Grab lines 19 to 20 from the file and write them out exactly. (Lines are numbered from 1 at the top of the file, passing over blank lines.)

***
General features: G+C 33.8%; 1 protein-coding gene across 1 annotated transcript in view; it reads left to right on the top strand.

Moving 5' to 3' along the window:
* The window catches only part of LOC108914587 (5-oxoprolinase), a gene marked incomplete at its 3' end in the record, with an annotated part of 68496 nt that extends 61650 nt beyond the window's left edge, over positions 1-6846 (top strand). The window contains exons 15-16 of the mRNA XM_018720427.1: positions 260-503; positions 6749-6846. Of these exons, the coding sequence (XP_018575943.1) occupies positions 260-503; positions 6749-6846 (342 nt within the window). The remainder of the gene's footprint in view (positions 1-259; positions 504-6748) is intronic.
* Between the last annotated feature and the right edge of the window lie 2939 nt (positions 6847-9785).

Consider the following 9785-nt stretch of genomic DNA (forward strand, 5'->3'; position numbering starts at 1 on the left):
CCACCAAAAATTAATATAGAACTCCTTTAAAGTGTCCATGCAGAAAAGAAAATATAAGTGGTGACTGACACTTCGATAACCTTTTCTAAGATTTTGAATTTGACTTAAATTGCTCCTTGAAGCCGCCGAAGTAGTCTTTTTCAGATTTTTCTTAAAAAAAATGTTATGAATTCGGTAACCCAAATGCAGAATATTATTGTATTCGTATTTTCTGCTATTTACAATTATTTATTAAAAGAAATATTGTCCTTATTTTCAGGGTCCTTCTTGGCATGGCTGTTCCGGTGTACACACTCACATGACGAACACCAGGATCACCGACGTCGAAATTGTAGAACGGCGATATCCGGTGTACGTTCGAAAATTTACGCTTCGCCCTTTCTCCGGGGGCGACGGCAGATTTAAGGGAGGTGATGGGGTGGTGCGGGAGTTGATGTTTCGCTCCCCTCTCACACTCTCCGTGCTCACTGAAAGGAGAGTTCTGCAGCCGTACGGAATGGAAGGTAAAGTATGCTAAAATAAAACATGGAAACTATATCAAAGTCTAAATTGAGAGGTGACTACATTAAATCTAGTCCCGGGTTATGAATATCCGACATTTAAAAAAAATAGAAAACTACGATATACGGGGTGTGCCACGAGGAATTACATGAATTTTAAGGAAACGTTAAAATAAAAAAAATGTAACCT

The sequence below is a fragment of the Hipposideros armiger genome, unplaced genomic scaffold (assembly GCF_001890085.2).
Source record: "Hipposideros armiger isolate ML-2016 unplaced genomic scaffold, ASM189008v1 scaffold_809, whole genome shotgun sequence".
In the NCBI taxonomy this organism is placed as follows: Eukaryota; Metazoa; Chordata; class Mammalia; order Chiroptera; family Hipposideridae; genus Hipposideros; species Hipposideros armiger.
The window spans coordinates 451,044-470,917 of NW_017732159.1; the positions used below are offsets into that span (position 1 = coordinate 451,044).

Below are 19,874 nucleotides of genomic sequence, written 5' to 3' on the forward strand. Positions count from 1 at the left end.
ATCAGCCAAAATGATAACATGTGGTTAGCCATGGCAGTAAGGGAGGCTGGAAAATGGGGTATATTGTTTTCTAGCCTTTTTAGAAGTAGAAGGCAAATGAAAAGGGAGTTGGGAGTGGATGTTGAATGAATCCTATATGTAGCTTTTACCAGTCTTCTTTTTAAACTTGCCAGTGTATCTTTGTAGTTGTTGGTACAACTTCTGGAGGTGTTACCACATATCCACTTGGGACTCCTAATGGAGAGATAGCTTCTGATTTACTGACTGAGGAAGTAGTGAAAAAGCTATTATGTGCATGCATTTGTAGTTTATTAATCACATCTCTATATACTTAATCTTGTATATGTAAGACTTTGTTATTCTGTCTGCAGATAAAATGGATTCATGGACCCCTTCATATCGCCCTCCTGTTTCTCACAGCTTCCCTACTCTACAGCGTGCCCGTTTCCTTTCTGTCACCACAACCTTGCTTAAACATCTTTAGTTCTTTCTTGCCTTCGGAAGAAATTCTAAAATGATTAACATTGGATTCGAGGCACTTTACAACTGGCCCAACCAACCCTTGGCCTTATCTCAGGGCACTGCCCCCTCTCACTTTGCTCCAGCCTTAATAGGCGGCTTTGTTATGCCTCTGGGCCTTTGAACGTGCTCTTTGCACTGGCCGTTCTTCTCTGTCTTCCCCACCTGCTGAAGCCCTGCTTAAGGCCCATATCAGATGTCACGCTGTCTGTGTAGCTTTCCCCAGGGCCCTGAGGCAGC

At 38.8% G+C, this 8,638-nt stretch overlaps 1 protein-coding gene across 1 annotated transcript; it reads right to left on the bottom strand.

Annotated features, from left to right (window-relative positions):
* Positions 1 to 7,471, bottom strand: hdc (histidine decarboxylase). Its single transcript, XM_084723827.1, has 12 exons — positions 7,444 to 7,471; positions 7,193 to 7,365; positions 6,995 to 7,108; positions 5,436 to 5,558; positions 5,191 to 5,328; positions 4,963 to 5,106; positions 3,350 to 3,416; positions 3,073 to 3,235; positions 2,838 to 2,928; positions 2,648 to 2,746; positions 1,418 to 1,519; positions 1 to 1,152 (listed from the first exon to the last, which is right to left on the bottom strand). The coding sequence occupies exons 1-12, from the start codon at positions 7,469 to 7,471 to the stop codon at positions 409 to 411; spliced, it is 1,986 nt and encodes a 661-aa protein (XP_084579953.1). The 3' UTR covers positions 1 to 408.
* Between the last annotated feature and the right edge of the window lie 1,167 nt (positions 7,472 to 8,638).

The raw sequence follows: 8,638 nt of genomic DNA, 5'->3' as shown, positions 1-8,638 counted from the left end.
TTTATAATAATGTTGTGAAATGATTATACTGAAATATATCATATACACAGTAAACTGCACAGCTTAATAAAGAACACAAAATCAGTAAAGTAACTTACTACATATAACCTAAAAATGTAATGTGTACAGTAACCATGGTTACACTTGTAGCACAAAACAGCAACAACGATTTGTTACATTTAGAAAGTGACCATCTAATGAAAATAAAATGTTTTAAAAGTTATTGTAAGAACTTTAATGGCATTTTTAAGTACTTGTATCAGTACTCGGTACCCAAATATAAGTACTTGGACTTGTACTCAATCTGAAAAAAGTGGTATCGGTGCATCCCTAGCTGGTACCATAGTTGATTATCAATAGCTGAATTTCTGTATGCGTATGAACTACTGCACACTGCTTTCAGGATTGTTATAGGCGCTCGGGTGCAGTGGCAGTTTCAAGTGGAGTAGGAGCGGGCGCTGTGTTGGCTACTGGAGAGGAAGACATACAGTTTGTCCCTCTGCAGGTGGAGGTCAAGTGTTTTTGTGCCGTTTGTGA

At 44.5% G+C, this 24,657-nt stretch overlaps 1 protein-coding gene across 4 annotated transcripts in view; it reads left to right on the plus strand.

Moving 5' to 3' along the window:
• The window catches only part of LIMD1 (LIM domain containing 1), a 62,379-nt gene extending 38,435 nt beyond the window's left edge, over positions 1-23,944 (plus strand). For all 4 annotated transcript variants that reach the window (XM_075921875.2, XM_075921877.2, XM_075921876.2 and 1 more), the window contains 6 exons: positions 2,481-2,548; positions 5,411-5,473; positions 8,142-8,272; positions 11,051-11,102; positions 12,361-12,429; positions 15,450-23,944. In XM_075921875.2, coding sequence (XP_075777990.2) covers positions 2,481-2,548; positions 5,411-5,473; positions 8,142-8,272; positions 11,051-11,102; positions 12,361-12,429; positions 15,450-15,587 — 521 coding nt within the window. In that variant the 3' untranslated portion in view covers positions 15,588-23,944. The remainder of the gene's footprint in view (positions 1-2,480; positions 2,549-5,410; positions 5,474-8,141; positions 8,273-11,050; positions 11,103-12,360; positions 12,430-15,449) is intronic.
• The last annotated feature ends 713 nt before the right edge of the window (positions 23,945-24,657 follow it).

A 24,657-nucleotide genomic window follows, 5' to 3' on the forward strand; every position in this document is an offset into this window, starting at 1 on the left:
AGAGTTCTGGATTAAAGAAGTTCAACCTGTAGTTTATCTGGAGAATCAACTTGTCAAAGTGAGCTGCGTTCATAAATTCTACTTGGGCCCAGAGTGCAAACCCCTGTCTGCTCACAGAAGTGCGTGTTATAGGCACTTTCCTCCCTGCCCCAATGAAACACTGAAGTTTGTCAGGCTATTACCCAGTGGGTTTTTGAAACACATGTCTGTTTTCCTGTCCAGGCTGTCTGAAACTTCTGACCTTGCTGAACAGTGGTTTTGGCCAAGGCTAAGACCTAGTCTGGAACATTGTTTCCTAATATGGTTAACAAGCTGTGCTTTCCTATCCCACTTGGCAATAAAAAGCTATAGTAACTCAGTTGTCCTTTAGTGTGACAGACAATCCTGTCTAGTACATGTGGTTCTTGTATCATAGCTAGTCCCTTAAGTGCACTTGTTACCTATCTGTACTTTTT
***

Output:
At 44.5% G+C, this 24,657-nt stretch overlaps 1 protein-coding gene across 4 annotated transcripts in view; it reads left to right on the plus strand.

Moving 5' to 3' along the window: